Paving ways for women in trade through AfCFTA
To provide a platform for women to voice their needs and interests regarding trade in the context of the African Continental Free Trade Area (AfCFTA), Namibia last week held a national consultation for the AfCFTA protocol on women in trade.
In a virtual event, the economic advisor at the United Nations Development Programme (UNDP), Wilmot Reeves said the aim of the consultation was to understand the export profile (sectors) in which women are engaged in cross border trade and to identify broader value chains linked to the export profile.
“The objective here is to explore specific interest or sectors in which women would like to expand within the intra-African trade market, and to identify the bottlenecks women face in trade, and which require resolution,” explained Reeves.
Reeves added that they aim to identify a category of trade measures whose implementation will uniquely support the capacity of women exporters to maximise opportunities and benefits presented in the AfCFTA.
He further indicated the key thematic areas for women include manufacturing, agriculture and agro-processing, technology and innovation, creative industries, professional services, trade facilitation, trade policy, and informal cross border trading.
The overarching objective behind the AfCFTA is the elimination or reduction of tariff and non-tariff barriers amongst the 54 countries that agreed to be members of the bloc by providing a single market for goods and services, facilitated by movement of persons in order to deepen the economic integration and prosperity.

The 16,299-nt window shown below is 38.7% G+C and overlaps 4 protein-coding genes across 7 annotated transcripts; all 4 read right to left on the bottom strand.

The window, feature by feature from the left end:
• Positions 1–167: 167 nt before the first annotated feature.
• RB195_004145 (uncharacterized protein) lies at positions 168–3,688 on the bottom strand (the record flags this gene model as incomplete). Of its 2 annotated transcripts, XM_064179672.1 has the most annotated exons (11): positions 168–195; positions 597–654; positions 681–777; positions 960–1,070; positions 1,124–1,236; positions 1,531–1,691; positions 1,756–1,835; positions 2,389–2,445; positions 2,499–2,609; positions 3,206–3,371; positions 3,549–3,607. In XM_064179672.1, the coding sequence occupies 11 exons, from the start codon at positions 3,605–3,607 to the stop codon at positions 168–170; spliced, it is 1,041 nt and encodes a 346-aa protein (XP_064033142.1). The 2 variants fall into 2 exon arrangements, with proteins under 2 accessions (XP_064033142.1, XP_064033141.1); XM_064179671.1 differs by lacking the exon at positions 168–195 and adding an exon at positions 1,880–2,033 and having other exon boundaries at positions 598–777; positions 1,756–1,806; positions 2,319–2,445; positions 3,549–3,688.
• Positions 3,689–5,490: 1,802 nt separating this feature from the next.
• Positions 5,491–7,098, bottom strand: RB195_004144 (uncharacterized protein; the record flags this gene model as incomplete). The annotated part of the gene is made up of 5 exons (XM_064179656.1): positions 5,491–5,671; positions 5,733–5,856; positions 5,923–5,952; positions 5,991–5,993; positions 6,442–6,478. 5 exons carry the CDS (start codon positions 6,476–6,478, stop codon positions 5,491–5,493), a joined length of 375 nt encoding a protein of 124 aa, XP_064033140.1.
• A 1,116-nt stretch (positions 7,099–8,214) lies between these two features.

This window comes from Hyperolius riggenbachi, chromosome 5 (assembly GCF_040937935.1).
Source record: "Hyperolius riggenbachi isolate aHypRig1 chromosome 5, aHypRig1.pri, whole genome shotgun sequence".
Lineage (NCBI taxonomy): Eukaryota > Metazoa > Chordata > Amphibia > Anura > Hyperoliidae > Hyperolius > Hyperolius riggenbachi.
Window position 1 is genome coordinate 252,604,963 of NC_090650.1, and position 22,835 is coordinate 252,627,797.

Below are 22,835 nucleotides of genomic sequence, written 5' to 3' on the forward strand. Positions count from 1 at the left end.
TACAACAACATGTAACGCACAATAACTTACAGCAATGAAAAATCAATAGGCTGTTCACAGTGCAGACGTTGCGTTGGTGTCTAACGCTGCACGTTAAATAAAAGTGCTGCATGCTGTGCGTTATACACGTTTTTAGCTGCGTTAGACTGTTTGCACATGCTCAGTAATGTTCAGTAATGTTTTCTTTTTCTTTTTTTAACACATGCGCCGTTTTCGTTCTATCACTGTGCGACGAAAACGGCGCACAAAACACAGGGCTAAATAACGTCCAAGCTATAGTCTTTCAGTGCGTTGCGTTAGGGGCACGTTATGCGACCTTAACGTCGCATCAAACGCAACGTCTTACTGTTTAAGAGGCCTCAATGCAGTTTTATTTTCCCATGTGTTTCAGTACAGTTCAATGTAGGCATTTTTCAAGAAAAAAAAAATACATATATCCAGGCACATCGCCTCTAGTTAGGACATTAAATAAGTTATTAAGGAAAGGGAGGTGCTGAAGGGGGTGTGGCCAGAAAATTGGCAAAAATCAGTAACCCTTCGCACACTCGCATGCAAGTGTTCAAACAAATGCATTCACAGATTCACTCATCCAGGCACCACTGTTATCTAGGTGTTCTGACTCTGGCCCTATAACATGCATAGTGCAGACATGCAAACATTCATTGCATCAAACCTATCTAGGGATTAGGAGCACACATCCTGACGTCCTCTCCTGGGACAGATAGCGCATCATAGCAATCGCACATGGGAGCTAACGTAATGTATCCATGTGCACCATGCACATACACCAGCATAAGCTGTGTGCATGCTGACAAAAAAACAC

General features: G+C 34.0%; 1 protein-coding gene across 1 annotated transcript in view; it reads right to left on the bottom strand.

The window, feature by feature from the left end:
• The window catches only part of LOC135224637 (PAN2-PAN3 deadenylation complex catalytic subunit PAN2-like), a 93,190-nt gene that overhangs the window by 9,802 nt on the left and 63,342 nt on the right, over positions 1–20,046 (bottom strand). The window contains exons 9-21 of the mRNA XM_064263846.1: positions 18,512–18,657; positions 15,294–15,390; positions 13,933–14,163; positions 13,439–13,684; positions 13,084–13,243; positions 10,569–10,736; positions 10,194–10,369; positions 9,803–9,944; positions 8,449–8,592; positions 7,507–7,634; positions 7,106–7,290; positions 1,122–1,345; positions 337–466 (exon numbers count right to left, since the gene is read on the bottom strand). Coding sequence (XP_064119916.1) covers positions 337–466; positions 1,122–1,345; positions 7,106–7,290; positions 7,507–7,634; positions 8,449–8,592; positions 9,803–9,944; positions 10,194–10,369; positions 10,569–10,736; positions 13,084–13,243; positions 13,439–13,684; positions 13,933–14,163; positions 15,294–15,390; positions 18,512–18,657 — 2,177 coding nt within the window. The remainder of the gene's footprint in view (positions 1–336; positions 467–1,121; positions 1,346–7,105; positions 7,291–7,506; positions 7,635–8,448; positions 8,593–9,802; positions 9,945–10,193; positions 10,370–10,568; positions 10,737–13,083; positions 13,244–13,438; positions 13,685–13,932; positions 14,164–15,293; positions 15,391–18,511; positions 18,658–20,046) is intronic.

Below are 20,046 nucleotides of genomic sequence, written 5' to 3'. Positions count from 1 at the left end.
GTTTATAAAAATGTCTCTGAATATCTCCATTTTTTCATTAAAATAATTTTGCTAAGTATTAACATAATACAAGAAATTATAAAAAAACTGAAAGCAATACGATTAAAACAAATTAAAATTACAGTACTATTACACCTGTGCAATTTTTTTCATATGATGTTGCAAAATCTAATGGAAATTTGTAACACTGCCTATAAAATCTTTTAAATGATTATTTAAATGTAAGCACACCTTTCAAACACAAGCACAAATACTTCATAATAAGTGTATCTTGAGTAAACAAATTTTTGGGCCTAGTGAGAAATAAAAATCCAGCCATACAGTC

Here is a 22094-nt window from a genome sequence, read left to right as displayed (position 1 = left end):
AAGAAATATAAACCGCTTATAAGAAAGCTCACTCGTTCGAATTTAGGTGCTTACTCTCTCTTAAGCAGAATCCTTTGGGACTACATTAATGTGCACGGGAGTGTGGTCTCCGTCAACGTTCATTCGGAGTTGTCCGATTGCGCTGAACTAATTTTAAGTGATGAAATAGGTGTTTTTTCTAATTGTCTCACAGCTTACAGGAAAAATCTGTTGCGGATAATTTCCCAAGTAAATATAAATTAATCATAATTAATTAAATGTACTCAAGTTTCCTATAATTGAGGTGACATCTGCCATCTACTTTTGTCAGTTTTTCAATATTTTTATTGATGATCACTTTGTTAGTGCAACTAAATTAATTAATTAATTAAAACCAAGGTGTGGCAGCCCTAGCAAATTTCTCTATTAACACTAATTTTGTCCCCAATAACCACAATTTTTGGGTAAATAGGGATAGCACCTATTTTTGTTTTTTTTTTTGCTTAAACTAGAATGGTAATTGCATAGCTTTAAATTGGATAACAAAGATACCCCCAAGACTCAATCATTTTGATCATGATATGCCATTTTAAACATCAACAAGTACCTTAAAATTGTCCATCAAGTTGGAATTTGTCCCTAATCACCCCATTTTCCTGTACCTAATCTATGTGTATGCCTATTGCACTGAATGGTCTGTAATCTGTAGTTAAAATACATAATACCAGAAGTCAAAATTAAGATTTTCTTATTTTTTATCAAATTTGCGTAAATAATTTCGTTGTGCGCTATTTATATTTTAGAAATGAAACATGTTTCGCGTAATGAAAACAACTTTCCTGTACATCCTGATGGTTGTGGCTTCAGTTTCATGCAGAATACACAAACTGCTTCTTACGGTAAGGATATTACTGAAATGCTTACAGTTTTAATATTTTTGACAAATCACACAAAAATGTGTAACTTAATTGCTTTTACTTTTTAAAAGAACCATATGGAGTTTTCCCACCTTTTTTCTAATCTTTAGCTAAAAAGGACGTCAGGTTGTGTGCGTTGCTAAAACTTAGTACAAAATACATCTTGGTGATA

To identify key challenges and issues and required policy interventions to maximise women engagement, an entrepreneur Hilya Herman, who owns PH Niche Investments CC gave her testimony, emphasising the need to direct entrepreneur education and training skills for the youth and women.
PH Niche Investments CC is a business focusing on de-bushing, wood harvesting, and charcoal production, creating about 20 direct jobs. Herman stated that her economic impact is the “enhanced agricultural land productivity in the areas of crop production, hay harvesting, and livestock husbandry”.
She identified the trading challenges as access to finance and markets beyond borders, selling price barrier, buyers in South Africa only wanting to work with agents, retailers want products with barcodes.
Herman added that there is a delay in operationalisation as well as high labour turnover.
“Opportunities we are looking at is to access markets such as in Europe and Middle East among the biggest markets. Embassies should promote local products overseas for economic growth and foreign currency earnings,” she said.
On the same occasion, Sam Shivute, NamRA CEO, said Namibia has many cross border traders that lack information on trade customs and in this regard, NamRA is committed to stakeholders’ engagements to raise awareness.
According to Shivute, the engagements will focus on classification and valuation processes and he encouraged women to take advantage of the free trade agreement to achieve structural contribution and help develop the local economy.
Meanwhile, on the same occasion, SACU secretariat Lerato Ntlopo urged SACU member states to implement capacity building initiatives for female traders to qualify as cross border traders for them to benefit from many government programmes. “This will increase states’ investment opportunities among many benefits.” (New Era)